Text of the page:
Federal banking regulators are upgrading the status of loans to Argentina in recognition of the progress that country is making in solving its international debt problems, banking sources said yesterday.
The regulators, who last fall classified as "substandard" the bulk of Argentine loans on the books of U.S. banks, have decided to upgrade those loans now that the debtor nation has reached an accord with the International Monetary Fund and has paid a substantial portion of its overdue interest.
The ruling will permit the banks to remove many of the Argentine loans from their problem lists and could be a shot in the arm to profits at many financial institutions.
About 320 banks around the world have made loans totaling about $25 billion to Argentina. U.S. banks hold about $8.5 of that amount. All told, Argentina has about $47 billion in outstanding foreign debts -- including loans from other governments and multinational institutions as well as debts incurred by its private companies.
Sources said the regulators will inform U.S. banks that they have decided to remove Argentine credits from the substandard classification in a letter that some banks could receive as early as today. Argentine government loans will be classified as "other transfer risk," a category that alerts banks to pay special attention to the loans but that does not require any other actions on the part of banks.
Most loans that regulators classified as substandard generally are placed on problem lists at banks. That usually cuts into the income they can declare for those loans.
Regulatory and banking sources said the upgraded status of Argentine loans might make it easier for Argentina and its major bank lenders to break down the resistance of smaller banks that have refused to lend the debtor nation any new funds in 1985.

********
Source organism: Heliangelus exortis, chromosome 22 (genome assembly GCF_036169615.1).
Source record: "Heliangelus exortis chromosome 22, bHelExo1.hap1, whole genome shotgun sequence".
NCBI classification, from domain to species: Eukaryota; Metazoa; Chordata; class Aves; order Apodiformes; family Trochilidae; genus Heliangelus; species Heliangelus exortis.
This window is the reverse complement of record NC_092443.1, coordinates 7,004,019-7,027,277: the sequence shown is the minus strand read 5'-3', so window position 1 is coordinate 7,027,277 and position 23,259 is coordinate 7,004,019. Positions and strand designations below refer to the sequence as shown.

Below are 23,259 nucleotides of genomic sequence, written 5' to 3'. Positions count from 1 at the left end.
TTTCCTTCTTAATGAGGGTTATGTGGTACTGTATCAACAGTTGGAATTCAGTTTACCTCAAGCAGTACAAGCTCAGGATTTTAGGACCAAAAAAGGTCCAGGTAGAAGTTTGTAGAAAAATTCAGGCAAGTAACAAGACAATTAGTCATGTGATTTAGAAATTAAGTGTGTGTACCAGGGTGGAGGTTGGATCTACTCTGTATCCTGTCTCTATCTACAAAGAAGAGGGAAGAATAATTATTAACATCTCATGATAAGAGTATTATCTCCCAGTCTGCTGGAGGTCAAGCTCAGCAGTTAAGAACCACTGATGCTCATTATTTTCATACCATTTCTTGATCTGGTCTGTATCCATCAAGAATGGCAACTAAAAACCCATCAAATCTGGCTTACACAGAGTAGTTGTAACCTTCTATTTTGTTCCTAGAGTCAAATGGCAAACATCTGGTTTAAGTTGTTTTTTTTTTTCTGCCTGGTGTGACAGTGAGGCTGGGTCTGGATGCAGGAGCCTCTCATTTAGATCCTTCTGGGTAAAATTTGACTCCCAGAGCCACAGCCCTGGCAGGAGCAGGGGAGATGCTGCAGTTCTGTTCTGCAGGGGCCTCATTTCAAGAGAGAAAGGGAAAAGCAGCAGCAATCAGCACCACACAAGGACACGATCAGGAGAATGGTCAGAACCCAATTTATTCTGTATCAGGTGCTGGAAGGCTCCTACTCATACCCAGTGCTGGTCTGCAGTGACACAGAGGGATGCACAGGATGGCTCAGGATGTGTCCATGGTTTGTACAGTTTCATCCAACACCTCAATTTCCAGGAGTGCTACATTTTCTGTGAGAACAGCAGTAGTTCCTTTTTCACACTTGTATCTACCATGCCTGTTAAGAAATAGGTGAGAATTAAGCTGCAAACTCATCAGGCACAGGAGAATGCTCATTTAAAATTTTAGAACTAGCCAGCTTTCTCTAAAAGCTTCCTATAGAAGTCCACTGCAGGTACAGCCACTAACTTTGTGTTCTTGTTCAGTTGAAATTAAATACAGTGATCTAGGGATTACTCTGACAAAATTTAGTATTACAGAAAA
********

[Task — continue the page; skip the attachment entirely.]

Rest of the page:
Last month, Argentina's major lenders agreed to a plan that would pump $4.2 billion in new funds to Argentina and stretch out repayment of another $13.4 billion in loans that either have come due or will before the end of the year.
Banking sources said that about 95 percent of the $4.2 billion has been committed but that the final 5 percent is becoming very difficult to round up. The holdouts, for the most part, are smaller European banks and some U.S. regional banks.
Argentina generated much ill will among its worldwide contingent of bank lenders because it dragged its feet for nearly two years before coming to terms with both the IMF -- the international financial rescue agency -- and the bankers. Other major debtors, such as Mexico and Brazil, undertook stringent IMF programs and negotiated new repayment schedules with their bank lenders starting in early 1983.
As a gesture to the banks, Argentina recently paid $850 million of its roughly $1.2 billion in overdue bank interest payments and promised to have all its loans on a current basis by mid-year, even though it had not yet received new bank loans. Its interest payments are current through Nov. 4.
Argentina needs the new money not only to help it pay the interest it owes banks but to ease the strain on the country as it undertakes an "adjustment" program approved by the IMF. That program involves a clampdown on wage increases to help fight inflation, a devaluation of the Argentine peso to make exports more attractive and a reduction in spending by the Argentine government to reduce its need to borrow.